10. 10. The relationship of intrinsic and extrinsic risk factors to falls and fracture Carter ND, Kannus P, and Khan KM. Exercise in the prevention of falls in older people: a systematic literature review examining the rationale and evidence. Sports Med. 2001;31:427-438.
    11. 11. Intrinsic vs. extrinsic risk factors “We are all trippers.” <ul><li>Over half of falls experienced in the home are due to environmental hazards – e.g. trips, slips, unsafe or unlit stairs. </li></ul><ul><li>A decline in a person’s intrinsic risk factors (declining function and balance) means that the extrinsic risk factors (loose mat, slippery floor) no longer cause a correctable trip; they cause an injurious fall. </li></ul>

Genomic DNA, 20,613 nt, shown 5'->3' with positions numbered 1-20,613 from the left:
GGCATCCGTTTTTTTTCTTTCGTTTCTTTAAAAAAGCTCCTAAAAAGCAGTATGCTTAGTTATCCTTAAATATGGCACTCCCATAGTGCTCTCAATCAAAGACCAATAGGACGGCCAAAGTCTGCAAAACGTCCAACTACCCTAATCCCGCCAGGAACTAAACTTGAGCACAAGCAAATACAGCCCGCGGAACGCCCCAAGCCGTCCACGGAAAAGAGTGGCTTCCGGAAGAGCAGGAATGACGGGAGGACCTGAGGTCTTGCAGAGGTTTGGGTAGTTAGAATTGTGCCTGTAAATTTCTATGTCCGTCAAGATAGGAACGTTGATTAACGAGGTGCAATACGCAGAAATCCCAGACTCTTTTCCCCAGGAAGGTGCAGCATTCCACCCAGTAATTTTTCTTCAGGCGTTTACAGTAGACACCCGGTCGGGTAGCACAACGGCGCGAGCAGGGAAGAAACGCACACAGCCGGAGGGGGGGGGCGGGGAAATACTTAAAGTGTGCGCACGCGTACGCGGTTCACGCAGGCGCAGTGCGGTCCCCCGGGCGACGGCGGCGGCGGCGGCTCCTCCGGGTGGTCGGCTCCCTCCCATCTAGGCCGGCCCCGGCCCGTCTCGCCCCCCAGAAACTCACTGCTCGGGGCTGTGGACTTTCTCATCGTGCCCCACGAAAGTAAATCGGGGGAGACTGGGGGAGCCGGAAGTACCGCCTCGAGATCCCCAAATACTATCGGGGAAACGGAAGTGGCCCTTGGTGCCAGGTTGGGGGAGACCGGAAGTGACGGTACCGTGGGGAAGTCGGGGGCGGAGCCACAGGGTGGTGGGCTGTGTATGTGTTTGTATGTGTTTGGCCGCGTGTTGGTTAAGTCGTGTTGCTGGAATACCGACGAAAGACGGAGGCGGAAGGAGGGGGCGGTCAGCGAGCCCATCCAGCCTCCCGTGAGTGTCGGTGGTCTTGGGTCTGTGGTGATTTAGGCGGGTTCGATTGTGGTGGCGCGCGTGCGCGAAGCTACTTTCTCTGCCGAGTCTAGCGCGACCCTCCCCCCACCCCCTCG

12. 12. <ul><li>Exposure to risk </li></ul><ul><li>Some studies suggest a U-shaped association, that is, the most inactive and the most active people are at the highest risk of falls 24-28 . </li></ul>24. Graafmans WC, Ooms ME, Hofstee HM, Bezemer PD, Bouter LM, Lips P. Falls in the elderly: a prospective study of risk factors and risk profiles. Am J Epidemiol. 1996;143:1129–1136. 25.Tinetti ME, Speechley M, Ginter SF. Risk factors for falls among elderly persons living in the community. N Engl J Med. 1988;319:1701–1707. 26. Sorock GS, Labiner DM. Peripheral neuromuscular dysfunction and falls in an elderly cohort. Am J Epidemiol. 1992;136:584–591. 27. O’Loughlin JL, Robitaille Y, Boivin JF, Suissa S. Incidence of and risk factors for falls and injurious falls among the community-dwelling elderly. Am J Epidemiol. 1993;137:342–354. 28. Tinetti ME, Doucette J, Claus E, Marottoli R. Risk factors for serious injury during falls by older persons in the community. J Am Geriatr Soc. 1995;43:1214–1221 .